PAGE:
Stories of cannibalism were nothing new even then, and even the gruesome detail of the unwitting cannibal declaring the meat delicious was pretty long in the tooth – Geoffrey of Monmouth wrote in Historia Regum Britanniae of a king marooned on an island whose servant was so loyal that he gave the king a slice of his own leg, which the king declared to be the most toothsome thing he’d ever eaten, and he had the good taste not to say, “I’ve heard of self service, but this is ridiculous!”

A popular suggestion is that the inspiration came from the legend of Sawney Bean, the 15th century patriarch of a family of cannibals who preyed on unwary travellers in Galloway. The fact that “Sweeney” sounds very much like an Anglicised version of “Sawney” leads me to think they’re on to something here, although admittedly other than the cannibalism, the two stories have little in common.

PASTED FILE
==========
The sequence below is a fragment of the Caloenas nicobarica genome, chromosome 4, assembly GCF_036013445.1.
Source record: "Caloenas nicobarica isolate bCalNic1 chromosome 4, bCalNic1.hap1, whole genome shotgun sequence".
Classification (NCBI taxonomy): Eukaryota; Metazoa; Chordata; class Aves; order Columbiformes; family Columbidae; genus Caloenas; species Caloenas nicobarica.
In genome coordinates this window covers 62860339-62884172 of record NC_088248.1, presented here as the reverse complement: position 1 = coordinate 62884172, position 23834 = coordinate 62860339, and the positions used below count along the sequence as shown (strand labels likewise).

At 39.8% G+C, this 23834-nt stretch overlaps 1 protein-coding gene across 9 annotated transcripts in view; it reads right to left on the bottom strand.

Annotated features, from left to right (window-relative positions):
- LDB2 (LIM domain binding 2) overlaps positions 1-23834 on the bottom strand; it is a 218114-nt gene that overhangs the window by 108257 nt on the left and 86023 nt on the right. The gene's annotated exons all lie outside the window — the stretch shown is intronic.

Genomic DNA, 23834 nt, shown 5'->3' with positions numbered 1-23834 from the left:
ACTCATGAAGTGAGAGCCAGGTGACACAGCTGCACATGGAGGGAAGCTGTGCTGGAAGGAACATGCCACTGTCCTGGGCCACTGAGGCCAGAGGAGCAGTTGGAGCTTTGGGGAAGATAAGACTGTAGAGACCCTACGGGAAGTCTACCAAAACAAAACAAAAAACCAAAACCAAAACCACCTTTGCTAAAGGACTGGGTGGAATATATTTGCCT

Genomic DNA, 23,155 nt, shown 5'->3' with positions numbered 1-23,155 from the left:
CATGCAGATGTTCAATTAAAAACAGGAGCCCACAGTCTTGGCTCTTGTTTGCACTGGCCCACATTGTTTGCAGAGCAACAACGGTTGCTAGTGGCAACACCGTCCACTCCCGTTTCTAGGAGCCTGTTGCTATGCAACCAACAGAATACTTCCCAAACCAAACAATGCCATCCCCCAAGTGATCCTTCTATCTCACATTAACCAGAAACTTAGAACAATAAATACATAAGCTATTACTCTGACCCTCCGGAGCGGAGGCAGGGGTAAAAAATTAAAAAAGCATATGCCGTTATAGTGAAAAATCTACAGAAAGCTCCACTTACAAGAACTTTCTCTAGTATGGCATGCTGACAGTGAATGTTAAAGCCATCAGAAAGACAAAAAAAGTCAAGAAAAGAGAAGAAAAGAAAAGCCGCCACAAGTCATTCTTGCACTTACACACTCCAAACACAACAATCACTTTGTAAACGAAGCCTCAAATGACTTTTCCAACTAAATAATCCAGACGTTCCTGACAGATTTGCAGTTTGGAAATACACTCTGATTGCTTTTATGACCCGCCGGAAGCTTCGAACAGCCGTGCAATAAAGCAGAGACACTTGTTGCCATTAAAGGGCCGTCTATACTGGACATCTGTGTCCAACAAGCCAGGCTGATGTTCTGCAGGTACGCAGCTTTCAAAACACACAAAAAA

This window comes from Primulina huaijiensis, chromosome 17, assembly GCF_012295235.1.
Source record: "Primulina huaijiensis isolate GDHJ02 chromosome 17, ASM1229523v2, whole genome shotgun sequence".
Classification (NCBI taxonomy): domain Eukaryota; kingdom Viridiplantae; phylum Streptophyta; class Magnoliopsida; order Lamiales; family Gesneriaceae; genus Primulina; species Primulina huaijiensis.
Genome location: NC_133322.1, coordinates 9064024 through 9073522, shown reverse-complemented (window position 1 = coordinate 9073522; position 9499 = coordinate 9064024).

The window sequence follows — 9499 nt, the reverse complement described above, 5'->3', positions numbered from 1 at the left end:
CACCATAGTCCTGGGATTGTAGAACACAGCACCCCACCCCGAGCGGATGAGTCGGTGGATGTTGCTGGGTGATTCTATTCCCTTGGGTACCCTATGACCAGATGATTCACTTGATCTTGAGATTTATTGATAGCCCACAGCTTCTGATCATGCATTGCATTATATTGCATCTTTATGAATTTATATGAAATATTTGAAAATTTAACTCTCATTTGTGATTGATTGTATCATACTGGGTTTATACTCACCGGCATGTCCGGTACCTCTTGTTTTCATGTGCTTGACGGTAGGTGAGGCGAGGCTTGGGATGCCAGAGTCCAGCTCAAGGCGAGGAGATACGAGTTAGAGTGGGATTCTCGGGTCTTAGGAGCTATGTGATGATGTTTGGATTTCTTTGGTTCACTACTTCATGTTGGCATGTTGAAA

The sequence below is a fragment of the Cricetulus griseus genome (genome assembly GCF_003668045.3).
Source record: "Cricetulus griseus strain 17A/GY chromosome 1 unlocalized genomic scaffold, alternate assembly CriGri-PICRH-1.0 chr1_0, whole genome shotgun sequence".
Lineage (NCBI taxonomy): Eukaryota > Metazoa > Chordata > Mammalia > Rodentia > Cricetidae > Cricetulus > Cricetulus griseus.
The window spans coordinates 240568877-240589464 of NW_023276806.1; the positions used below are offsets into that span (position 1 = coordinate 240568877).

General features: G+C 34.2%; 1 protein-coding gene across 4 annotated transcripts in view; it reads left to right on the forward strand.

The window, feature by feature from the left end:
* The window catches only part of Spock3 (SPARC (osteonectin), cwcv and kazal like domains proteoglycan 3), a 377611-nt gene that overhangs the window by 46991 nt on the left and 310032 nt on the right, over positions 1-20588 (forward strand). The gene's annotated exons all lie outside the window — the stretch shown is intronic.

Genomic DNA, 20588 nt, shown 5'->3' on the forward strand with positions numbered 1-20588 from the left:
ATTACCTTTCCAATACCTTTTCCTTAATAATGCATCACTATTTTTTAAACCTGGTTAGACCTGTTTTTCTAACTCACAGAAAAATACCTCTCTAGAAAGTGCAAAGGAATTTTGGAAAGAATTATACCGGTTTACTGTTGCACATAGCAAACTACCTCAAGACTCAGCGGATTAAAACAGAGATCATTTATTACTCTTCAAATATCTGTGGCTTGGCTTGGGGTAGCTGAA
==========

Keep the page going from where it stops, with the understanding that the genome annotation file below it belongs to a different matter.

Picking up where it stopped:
However, I wonder if there might have been a source of inspiration closer to home. I’ve written before about the epidemic of food adulteration in the 18th and 19th centuries – suppose our unknown author took this to its logical conclusion? Looking for a name for the chap who’d do such a thing, he recalled an old Scottish tale. Perhaps he even adapted it from an already existing urban legend.

I’d love to explore this further, but my dinner’s ready.

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Ebenezer Scrooge versus Sweeney Todd versus Big Ben

christmas-carol-poster-2You may have seen these posters around the place. Yes, they’ve made yet another version of Charles Dickens’ A Christmas Carol, which I swear must be the most filmed book in the  entire world ever. This version, as you can see, stars Jim Carrey in 3D motion-capture glory (I hear he switched the lights on in Oxford Circus last night, good for him). He also appears to be getting some sort of sexual pleasure from that bollard there. No doubt this will be explained in the film itself. I won’t be going to see it, having already seen the versions starring Alistair Sim, Albert Finney, Patrick Stewart, Michael Caine, Bill Murray, Ross Kemp and Scrooge McDuck.